The 2018 election officially began on Tuesday with the first day of early voting ahead of Texas’ March 6th primaries. Evidently, a lot of people got the message. In Harris County, which includes Houston and is the state’s largest population center, Republican turnout was 25-percent higher than the first day of early-voting in the 2014 primaries. That makes some sense—there’s an expensive state house of representatives race in the county and an open Republican-leaning congressional district. But what’s more surprising is the turnout jump on the Democratic side—a full 300 percent.
The 3,800 in-person votes cast by Democrats Tuesday represents a 300-percent increase as compared to the first day of early voting in 2014. In-person Republican votes were also up about 25 percent.
— Robert Downen (@RobDownenChron) February 21, 2018
Harris County was one of the few bright spots for Democrats in 2016, and that momentum has carried over into the current cycle. A big reason for that turnout boost: the extremely competitive Democratic primary in the state’s seventh congressional district. The seventh, which extends from Houston to Katy, is an archetype of the kind of seat progressives are targeting with new fervor in 2018—affluent, suburban, highly-educated, and very diverse. And the field reflects the kind of candidates that are running for Democratic nominations in 2018—a cancer researcher worried about budget cuts and coverage gaps; a lawyer who has worked with reproductive rights groups; a freelance writer who launched an online tool to help users pressure members of Congress; and the director of a non-profit that works with refugees.
What’s also notable is that two of those four leading candidates vying for a spot in the May runoff—Lizzie Pannill Fletcher, the lawyer, and Laura Moser, the writer-turned-activist—are women.
That might not be such a big deal in a lot of places, but it’s highly unusual in Texas. There are just three women in the state’s 36-member congressional delegation, and it’s been that way for a while—other than Republican Rep. Shelley Sekula-Gibbs’ two-month stint in 2006 (she filled out the remainder of ex-Rep. Tom Delay’s term), Texas hasn’t elected a new woman to Congress this millennium. Reps. Eddie Bernice Johnson and Sheila Jackson Lee were the second and third Democratic women ever to represent Texas in Congress when they were elected in the early 1990s. There hasn’t been a fourth. There haven’t been a lot of close calls either—eight of the nine male members of the state’s Democratic delegation beat other Democratic men in their primaries.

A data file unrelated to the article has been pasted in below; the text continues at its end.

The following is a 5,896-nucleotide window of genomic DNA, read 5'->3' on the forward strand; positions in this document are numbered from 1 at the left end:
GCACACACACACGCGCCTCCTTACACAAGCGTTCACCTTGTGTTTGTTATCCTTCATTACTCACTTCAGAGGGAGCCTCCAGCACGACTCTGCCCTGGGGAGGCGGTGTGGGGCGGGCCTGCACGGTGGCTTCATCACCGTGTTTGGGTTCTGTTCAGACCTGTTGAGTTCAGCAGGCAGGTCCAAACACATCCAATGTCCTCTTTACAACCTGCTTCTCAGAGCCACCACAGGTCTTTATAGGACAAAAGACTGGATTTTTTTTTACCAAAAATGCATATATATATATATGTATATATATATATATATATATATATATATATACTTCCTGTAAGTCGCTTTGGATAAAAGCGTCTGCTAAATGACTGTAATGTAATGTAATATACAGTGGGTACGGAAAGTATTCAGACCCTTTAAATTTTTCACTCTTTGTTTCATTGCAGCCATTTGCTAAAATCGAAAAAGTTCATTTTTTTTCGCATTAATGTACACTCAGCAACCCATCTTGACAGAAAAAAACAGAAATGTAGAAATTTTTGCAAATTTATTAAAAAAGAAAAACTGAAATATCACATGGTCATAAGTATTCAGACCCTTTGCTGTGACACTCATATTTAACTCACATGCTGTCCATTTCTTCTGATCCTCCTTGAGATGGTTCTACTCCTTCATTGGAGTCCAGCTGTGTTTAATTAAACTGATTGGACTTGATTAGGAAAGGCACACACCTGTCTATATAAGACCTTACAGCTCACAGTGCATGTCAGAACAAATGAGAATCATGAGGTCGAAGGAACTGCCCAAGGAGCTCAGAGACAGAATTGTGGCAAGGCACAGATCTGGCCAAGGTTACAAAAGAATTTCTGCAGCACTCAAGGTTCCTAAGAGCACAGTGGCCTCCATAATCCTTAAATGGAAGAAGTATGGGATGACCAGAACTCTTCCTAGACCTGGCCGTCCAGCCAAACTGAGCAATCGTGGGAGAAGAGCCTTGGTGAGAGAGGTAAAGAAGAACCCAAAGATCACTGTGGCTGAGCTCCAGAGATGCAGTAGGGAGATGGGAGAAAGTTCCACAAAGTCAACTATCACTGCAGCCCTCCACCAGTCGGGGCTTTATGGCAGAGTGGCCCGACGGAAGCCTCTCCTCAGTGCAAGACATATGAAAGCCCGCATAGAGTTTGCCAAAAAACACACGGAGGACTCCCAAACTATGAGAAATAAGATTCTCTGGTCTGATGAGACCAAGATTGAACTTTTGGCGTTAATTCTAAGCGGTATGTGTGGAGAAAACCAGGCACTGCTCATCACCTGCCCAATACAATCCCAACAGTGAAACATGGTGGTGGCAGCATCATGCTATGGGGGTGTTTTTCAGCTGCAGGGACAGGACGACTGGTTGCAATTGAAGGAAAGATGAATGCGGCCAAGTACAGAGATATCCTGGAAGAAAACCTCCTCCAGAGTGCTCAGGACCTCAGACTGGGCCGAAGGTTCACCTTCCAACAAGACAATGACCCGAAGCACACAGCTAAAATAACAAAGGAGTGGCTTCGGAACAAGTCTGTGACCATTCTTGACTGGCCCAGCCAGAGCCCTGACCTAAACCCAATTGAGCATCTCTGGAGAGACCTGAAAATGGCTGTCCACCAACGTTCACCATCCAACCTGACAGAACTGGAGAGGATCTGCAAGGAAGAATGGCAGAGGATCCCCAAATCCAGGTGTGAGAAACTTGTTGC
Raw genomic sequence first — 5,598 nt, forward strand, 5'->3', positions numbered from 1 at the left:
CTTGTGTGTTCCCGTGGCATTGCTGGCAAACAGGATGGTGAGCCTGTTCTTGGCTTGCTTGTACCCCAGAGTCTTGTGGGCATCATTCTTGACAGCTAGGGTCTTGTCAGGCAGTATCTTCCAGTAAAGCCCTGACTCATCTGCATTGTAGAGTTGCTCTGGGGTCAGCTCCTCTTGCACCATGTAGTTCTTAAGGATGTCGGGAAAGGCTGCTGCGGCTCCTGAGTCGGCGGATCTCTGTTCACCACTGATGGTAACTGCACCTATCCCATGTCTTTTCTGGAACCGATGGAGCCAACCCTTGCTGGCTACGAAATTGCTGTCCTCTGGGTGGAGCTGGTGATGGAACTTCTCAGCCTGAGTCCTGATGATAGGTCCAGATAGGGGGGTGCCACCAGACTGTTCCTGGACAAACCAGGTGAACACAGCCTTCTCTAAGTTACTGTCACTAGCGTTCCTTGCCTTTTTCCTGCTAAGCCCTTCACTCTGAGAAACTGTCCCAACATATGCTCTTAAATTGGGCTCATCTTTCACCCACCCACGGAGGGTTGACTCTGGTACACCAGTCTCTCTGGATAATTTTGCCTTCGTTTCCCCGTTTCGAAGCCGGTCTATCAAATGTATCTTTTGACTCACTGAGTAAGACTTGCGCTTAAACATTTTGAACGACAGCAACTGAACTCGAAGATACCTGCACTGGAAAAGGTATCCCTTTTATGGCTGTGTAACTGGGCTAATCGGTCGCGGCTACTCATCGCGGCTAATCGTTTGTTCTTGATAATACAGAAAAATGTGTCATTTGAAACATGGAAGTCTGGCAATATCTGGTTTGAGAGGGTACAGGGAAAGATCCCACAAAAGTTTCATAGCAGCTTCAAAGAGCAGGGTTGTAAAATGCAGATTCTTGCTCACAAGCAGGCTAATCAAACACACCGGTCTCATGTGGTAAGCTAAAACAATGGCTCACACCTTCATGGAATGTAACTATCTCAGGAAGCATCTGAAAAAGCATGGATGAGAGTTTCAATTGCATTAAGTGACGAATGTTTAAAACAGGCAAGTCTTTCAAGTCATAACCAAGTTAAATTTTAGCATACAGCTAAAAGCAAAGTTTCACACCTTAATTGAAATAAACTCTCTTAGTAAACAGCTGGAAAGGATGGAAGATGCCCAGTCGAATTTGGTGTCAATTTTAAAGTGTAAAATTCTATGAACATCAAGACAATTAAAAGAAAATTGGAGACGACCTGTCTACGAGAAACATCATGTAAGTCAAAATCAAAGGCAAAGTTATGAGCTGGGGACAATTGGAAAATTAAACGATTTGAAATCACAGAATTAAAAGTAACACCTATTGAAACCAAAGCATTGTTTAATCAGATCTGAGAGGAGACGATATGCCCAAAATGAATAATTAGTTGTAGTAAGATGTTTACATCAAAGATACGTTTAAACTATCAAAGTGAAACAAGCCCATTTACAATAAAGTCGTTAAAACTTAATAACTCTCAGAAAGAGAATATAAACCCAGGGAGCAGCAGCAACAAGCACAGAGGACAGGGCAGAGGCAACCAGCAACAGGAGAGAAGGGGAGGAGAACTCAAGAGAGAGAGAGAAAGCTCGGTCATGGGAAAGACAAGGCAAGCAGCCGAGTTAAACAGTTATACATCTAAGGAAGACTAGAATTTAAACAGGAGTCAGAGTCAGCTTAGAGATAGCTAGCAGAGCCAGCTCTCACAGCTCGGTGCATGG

That will almost certainly change this year. In the El Paso district currently represented by Democratic Rep. Beto O’Rourke, who is retiring from the House to run for Senate, Veronica Escobar and Dori Fenenbock are competing for the nomination in what is a safely Democratic seat. And state Sen. Sylvia Garcia is the favorite in the primary to replace retiring Democratic Rep. Gene Green in Houston. Former Air Force intelligence office Gina Ortiz Jones is vying to take on Republican Rep. Will Hurd in a West Texas swing district. Ortiz Jones has the backing of EMILY’s List, which supports pro-choice Democratic women, and has the endorsement of the district’s largest newspaper, the San Antonio Express-News, but she first needs to get past prosecutor Jay Hulings in the primary. And there is, of course, the seventh district, which is shaping up to be a top battleground in November.
The surge of women candidates reflects the nature of the Trump-inspired Resistance itself—the logical evolution of a movement that progressed from women’s marches and private Facebook groups to Indivisible chapters and candidate trainings held by groups like EMILY’s List and its Texas counterpart, Annie’s List. Democrats have had waves before; but if they catch another one this fall, it will look a lot different than years past.